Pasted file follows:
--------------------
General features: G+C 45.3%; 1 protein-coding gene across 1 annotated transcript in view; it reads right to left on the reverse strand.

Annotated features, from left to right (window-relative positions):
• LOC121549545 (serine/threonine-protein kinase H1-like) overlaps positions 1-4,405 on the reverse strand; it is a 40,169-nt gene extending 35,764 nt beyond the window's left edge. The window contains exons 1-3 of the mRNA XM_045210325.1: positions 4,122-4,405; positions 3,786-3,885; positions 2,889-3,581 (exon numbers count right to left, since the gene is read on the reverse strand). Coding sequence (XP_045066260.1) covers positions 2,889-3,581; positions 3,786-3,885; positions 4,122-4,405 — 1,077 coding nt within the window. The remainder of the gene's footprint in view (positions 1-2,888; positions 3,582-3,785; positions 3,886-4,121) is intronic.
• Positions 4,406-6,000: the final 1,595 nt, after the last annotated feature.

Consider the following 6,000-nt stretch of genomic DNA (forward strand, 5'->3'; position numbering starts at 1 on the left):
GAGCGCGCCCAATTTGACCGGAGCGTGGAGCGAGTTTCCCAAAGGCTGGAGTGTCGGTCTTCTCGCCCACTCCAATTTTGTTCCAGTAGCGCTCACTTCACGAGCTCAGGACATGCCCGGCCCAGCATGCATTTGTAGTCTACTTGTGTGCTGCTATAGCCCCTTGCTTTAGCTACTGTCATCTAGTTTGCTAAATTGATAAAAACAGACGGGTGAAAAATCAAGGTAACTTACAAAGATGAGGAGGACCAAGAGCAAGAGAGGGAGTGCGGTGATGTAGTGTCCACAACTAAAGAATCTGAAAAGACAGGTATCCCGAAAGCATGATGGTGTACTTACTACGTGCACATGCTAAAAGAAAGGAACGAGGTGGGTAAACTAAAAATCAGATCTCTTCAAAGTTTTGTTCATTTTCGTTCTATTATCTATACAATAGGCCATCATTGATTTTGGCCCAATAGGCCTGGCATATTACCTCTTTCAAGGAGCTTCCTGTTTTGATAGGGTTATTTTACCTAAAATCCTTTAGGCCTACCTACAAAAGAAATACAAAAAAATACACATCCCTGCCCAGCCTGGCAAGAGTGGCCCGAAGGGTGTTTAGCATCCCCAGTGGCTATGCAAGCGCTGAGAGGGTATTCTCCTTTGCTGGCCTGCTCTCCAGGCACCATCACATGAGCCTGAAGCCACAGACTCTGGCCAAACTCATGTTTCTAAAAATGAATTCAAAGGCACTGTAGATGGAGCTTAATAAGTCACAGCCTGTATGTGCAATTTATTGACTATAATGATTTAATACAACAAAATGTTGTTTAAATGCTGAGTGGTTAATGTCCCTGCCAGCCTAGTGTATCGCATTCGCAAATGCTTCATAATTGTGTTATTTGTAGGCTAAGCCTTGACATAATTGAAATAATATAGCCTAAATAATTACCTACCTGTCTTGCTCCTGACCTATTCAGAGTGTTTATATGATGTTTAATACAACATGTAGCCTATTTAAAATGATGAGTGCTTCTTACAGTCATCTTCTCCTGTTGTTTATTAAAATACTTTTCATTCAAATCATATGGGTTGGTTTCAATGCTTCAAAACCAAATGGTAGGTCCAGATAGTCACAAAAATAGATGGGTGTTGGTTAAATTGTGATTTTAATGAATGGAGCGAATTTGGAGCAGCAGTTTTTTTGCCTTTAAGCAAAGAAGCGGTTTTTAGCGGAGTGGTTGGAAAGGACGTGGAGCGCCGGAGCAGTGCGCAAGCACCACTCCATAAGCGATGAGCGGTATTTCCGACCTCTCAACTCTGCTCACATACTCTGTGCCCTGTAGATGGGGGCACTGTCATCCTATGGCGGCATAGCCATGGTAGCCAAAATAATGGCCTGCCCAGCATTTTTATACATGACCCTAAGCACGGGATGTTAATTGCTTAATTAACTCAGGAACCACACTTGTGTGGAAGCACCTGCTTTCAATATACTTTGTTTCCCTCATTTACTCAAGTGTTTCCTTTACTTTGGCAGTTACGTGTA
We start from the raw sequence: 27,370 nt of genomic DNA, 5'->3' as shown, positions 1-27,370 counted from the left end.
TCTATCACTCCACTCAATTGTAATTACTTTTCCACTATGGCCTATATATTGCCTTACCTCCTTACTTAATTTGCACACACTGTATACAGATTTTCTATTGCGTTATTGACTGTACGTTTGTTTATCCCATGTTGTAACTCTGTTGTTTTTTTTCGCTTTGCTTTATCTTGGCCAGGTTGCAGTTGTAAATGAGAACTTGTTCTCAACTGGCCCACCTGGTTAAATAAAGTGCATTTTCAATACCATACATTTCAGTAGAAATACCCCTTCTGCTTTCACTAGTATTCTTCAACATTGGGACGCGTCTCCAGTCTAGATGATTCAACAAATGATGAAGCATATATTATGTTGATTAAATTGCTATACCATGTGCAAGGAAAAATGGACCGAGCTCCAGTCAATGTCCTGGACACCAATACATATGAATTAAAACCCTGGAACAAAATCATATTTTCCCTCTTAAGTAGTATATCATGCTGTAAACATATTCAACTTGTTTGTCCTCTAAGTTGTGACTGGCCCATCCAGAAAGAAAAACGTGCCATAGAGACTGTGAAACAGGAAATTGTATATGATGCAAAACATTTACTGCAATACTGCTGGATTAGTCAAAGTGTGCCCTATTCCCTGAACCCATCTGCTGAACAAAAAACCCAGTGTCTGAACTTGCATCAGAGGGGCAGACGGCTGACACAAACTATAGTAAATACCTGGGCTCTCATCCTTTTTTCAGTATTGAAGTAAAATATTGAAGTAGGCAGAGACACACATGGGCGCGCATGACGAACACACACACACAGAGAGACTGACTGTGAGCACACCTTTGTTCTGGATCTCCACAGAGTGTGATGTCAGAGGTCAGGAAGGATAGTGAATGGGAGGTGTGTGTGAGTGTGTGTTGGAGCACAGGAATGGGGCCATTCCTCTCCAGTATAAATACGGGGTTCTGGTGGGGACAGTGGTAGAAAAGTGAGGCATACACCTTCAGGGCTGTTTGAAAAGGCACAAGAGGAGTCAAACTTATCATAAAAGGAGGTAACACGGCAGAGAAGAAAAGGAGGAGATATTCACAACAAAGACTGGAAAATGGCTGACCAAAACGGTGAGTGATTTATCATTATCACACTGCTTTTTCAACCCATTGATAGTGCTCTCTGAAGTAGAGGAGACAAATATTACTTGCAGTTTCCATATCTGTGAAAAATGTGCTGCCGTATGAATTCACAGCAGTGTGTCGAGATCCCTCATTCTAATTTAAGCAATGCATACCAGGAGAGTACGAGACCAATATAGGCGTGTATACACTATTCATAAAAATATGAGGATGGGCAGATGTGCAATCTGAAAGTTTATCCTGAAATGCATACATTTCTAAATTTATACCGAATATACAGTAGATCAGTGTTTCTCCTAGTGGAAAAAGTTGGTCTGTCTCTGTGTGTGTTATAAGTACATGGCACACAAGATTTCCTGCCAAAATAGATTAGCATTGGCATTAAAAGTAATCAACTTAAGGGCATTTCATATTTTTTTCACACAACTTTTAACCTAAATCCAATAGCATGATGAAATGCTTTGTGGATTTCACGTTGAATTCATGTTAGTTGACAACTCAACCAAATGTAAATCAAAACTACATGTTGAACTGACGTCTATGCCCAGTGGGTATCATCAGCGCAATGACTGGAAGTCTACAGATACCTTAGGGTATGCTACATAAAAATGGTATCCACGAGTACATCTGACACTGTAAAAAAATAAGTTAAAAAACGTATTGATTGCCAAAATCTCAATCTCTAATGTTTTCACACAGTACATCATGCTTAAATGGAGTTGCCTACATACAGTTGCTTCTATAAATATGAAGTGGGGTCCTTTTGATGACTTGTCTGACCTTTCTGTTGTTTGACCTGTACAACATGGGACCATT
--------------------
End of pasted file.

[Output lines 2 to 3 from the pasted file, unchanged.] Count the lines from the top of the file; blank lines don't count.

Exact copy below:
Annotated features, from left to right (window-relative positions):
• LOC121549545 (serine/threonine-protein kinase H1-like) overlaps positions 1-4,405 on the reverse strand; it is a 40,169-nt gene extending 35,764 nt beyond the window's left edge. The window contains exons 1-3 of the mRNA XM_045210325.1: positions 4,122-4,405; positions 3,786-3,885; positions 2,889-3,581 (exon numbers count right to left, since the gene is read on the reverse strand). Coding sequence (XP_045066260.1) covers positions 2,889-3,581; positions 3,786-3,885; positions 4,122-4,405 — 1,077 coding nt within the window. The remainder of the gene's footprint in view (positions 1-2,888; positions 3,582-3,785; positions 3,886-4,121) is intronic.